Will the Real Rick Santelli Stand Up?

Ever since CNBC commentator Rick Santelli made his rant heard ’round the world from Chicago’s commodity trading pits, I’ve been searching for his birthdate.

I haven’t succeeded. However, Barry Ritholtz at The Big Picture is quoting some persuasive evidence that Santelli is the front-man for a far-right GOP organization. Check it out!

There’s more than meets the eye to Santelli’s seemingly spontaneous eruption against Obamanation and his call for a “Chicago tea party.” Anybody got a birthday on Santelli? Love to hear about it.

The Next LOL Cats: Sad Guys on Trading Floors?

We’ve all seen dozens of pictures of traders looking sad as the market has tanked since Sept. 8, the Monday that Pluto went direct.

This Web site brings them all together, from markets all over the world, with some pretty funny captions. It’s called, quite simply, Sad Guys on Trading Floors. I hope the creators make some money out of it. This could even replace the LOL Cats.

By the way, I got this link from market maven Barry Ritholtz at The Big Picture, who credits boingboing.net.

I can has stop-loss order?

It’s Time to Get the Big Picture

First, apologies to Barry Ritholtz at The Big Picture, one of my favorite financial blogs, for borrowing his title for my headline.

I actually discovered The Big Picture about three years ago. I was fed up with all the dribs and drabs of financial information I was receiving and on a whim, I typed the words “The Big Picture” into Google. That’s how I discovered Ritholtz’s Web site.

Throughout my life, one way that I’ve consoled myself when things weren’t going well is to step back and take a really big view of the situation. In high school, when my best friend committed suicide and I was overwhelmed with grief, I started reading Bertrand Russell’s History of Western Philosophy.

About a month after my friend shot her head off with her father’s hunting rifle, I was in a very serious car accident. I was in the hospital for a month with internal injuries. When I got out, I was depressed because I had a four-inch scar on my left leg. It was time to get the really big picture.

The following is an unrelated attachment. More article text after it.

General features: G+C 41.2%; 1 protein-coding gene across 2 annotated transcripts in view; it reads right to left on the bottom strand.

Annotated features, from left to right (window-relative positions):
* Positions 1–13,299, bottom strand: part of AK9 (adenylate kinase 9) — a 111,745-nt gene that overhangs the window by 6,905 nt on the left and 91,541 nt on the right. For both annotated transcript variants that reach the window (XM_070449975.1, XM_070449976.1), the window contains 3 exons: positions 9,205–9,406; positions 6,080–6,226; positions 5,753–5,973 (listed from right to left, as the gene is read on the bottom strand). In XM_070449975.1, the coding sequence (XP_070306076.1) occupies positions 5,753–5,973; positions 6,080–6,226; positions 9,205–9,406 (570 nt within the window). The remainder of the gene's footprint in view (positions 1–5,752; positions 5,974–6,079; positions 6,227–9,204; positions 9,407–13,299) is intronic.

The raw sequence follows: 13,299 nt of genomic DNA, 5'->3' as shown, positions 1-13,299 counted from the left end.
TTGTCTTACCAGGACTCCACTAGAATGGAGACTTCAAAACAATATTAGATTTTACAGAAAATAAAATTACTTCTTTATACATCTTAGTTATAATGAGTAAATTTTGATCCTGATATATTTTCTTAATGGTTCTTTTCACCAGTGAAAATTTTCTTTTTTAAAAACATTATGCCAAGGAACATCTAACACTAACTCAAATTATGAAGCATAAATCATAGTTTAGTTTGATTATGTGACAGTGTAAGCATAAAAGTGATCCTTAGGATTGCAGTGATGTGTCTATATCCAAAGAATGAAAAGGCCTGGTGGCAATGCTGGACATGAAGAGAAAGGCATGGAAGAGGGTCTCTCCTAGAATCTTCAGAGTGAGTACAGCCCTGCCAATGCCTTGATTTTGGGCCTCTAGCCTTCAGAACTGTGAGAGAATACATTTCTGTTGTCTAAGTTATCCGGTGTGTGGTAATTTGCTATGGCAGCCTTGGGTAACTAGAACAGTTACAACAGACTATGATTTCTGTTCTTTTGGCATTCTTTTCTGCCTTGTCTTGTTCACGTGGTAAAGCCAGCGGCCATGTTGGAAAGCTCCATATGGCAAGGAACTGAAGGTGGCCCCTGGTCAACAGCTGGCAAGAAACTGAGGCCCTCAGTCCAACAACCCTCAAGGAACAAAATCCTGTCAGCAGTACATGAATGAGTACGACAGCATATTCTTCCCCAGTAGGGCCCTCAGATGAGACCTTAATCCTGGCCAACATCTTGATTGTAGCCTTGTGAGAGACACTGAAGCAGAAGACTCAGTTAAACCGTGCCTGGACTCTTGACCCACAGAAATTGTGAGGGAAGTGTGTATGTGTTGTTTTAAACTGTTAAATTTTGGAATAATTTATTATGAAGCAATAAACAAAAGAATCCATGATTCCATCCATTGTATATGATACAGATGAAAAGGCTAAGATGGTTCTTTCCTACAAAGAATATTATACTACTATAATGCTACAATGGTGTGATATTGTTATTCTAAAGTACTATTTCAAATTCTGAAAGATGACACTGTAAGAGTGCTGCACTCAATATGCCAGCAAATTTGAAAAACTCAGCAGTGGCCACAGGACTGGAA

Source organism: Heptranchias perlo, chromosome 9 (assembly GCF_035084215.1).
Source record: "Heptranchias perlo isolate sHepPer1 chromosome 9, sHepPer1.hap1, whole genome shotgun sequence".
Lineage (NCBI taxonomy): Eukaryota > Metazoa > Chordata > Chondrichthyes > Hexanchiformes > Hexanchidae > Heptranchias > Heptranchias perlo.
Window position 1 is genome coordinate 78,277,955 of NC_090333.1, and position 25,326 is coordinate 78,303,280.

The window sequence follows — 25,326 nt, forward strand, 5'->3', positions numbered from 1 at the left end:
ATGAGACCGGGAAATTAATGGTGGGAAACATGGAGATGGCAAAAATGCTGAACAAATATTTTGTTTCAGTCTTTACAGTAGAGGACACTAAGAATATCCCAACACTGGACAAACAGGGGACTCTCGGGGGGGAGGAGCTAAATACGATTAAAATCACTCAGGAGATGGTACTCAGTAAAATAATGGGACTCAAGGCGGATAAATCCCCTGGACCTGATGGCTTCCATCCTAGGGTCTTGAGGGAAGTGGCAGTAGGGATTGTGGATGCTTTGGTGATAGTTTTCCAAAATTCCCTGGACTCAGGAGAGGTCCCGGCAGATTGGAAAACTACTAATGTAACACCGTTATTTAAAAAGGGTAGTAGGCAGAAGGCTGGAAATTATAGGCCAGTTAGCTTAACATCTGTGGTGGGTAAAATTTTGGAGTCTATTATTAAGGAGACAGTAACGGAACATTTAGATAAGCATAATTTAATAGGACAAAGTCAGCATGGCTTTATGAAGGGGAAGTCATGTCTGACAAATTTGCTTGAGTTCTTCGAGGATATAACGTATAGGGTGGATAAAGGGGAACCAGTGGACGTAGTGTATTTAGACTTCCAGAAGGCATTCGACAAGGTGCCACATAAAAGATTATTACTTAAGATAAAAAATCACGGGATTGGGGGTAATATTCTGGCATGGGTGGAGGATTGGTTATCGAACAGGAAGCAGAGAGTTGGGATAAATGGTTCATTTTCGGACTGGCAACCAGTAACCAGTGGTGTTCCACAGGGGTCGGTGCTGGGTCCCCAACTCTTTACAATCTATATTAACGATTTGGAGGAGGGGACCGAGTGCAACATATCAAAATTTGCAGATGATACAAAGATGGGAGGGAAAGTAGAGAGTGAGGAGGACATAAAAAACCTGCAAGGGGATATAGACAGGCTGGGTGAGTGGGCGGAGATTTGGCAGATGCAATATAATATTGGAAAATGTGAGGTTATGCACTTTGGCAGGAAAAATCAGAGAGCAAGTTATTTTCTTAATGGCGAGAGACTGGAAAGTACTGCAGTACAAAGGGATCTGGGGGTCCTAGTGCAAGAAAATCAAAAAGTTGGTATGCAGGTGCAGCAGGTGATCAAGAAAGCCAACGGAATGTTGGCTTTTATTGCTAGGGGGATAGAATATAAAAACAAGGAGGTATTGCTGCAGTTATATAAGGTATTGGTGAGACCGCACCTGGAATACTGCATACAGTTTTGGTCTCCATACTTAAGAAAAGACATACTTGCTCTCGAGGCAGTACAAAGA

For the next year or so, I methodically made my way through all 11 volumes in Will and Ariel Durant’s Story of Western Civilization. I now know that the story of civilization that I was reading was a Euro-centric, patriarchal version, but that’s another post. Reading about the fall of the Roman empire and the Crusades made my problems seem small in comparison.

I gradually recovered from my psychic and physical injuries, but I never lost my love for stepping back and taking the long view.

Of course, having the Internet at your disposal makes it easy to do this. Last week, as I was searching for some nugget of truth about what’s happening to our world, I came upon an old post from Dharmaruci at AstroTableTalk.

He wrote it in 2004, for the Astrological Association Journal of Britain. He reprinted it on his Web site in 2006. It’s a prediction for the world from 2008-2015.

Here’s a little teaser to get you to click on that link:

Says Dharmaruci: “My prediction – which I will try to justify – is that there will be an oil crisis that will change everything. This crisis will come about either because the supply will at last be unable to meet the ever-growing demand, and/or because the major powers, anxious about the continuity of supplies, will take pre-emptive action.

The major powers may become to some extent military societies as their survival is threatened, and they may take over many of the oil-producing countries in order to secure supplies, as well as fighting amongst themselves. Nuclear weapons will probably play a part in this.

This situation will result in a worldwide crisis in which governments, sovereignties, state boundaries and the basic way we structure our societies will change radically. There will eventually be a Second Great Depression and possibly a reversal of the trend towards globalisation and free trade.

Positively, the unreality of basing our economies around an ephemeral source of energy will gradually become accepted.” (italics mine)

The prescience of this article is positively mind-blowing. Check it out.

Now, you may ask why knowing that the end of oil is nigh and that we’re probably headed toward a Great Depression makes me feel better. Good question.

Well, first of all, it liberates me from my tendency to fret about stupid little things, like the fact that my favorite coat got bleached by the sun when I left it hanging on the porch for months.

Getting bogged down by petty material concerns is a tendency of mine with Saturn conjunct Mercury in Capricorn, at the IC, no less. Understanding that soaring energy costs were part of the reason why people didn’t pay their mortgages, triggering the fall of Wall Street’s house of cards frees me from my usual nit-picking.

Since I can’t control how much oil is left in the earth and probably won’t be inventing an alternative energy source in my garage, I feel entitled to focus on the things that are really important to me — cultivating relationships, to start. With the market meltdown, the phone has been ringing and the e-mails have been coming in. I haven’t heard from this many friends and family since September 11, 2001.